However, the number of small businesses that are open is drastically down. In low-income neighborhoods, small businesses that are open now compared to last March is down by 37% compared to 34% in middle-class communities. This typically private financial transaction data collected by Harvard Economist Raj Chetty’s team shows no noticeable gains in businesses reopening since the vaccine rollout. The U.S. Census Bureau’s bi-weekly surveys of small business in Connecticut also indicates more companies each week are reducing their workers’ hours than increasing them.
Retail vacancy and foot-traffic data collected by some municipalities and local business organizations also offers some clues.
In downtown New Haven, businesses being able to partially reopen last June helped, but foot traffic has lingered at 65% below its pre-pandemic levels ever since. Several of the businesses didn’t survive, and by the fall, one out of every five storefronts downtown were vacant, according to the city’s deputy economic director.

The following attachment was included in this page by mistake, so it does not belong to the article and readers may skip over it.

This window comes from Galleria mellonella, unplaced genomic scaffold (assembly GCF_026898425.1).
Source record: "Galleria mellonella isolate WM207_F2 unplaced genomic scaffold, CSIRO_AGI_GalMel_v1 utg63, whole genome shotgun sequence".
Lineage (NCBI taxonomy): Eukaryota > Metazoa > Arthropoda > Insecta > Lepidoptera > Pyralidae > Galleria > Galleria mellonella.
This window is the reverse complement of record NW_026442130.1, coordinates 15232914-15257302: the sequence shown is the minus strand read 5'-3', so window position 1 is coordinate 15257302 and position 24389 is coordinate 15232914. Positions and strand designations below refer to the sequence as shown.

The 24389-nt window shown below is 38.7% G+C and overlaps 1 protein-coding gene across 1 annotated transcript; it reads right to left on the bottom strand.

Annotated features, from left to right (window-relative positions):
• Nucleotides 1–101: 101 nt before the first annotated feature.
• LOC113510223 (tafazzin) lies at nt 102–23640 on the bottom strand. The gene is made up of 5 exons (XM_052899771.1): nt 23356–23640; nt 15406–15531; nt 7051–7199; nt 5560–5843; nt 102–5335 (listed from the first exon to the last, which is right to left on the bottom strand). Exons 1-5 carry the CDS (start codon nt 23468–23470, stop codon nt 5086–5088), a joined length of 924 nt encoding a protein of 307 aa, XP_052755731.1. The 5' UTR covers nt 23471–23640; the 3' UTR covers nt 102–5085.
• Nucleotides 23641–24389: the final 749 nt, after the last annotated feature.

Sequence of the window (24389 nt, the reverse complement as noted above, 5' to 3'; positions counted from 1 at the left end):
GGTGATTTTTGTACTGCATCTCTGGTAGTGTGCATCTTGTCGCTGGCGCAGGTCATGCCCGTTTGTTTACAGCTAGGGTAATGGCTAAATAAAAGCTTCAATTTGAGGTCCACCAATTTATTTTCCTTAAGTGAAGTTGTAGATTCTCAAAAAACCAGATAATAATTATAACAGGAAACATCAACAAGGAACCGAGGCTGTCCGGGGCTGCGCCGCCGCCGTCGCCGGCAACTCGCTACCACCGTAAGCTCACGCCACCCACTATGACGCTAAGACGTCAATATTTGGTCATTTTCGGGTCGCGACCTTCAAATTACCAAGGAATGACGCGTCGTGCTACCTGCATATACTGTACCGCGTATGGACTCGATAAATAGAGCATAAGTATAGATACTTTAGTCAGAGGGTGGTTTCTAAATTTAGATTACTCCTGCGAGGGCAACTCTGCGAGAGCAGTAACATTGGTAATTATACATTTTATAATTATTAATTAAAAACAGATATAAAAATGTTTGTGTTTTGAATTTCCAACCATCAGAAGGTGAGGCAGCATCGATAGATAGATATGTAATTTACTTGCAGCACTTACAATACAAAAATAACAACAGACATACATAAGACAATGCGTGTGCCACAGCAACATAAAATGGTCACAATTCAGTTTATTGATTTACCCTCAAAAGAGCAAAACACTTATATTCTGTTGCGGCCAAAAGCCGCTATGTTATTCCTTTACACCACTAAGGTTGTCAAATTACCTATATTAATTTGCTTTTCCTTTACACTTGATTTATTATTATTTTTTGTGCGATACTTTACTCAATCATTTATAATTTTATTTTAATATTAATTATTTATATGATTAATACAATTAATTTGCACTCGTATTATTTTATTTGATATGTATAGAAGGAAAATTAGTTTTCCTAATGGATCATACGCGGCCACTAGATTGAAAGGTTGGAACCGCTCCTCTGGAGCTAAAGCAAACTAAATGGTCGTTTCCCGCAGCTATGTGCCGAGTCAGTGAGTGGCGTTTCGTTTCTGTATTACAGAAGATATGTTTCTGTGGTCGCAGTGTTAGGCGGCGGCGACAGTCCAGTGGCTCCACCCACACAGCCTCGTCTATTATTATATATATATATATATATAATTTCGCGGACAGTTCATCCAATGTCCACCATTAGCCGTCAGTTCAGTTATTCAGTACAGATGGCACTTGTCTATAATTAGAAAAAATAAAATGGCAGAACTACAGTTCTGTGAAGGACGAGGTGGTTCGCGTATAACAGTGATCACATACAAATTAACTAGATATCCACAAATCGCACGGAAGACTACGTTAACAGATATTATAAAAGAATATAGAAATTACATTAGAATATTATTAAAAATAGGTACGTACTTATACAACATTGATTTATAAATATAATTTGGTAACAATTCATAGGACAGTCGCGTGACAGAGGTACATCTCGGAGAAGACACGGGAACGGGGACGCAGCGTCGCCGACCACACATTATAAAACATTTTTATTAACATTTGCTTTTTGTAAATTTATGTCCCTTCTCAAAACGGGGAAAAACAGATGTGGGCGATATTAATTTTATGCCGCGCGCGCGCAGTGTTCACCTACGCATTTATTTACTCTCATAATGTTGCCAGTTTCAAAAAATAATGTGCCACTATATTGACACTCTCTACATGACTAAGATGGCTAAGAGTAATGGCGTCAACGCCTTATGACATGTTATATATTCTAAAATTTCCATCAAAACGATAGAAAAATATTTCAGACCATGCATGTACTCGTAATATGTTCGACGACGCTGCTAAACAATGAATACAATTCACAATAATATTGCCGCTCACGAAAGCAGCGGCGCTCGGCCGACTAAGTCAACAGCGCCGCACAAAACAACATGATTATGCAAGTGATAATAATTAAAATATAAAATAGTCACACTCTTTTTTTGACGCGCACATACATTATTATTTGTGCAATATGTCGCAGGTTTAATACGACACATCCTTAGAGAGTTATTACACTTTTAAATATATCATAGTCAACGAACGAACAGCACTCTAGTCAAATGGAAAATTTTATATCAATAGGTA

“We did see an immediate bump in our pedestrian statistics — and then it plateaued, and that’s kind of where we’ve stayed,” said Win Davis, the executive director of New Haven’s Town Green District, which tracks foot traffic.
In downtown Bridgeport, one out of every eight ground floor businesses, which are most often retail establishments, were vacant before the pandemic. Now it is one-in-six.
Nationwide, retail foot traffic is down by nearly 60%, with cities seeing much sharper declines that suburban communities, according to Springboard, a company that measures pedestrian traffic by installing small electronic devices in communities around the country, including a handful in Connecticut. The firm’s research also shows that shoppers are more than twice as likely to shop at an outdoor shopping mall during the pandemic than a downtown area.
Some attribute the exponentially higher unemployment rates among city residents and low-income residents to the drop-off of retail and hospitality jobs that were once fueled by customers who are now working from their suburban homes. In Bridgeport and New Haven, about half of the pre-pandemic workforce commuted from the suburbs. In Hartford, two-thirds of commuters traveled from the surrounding towns.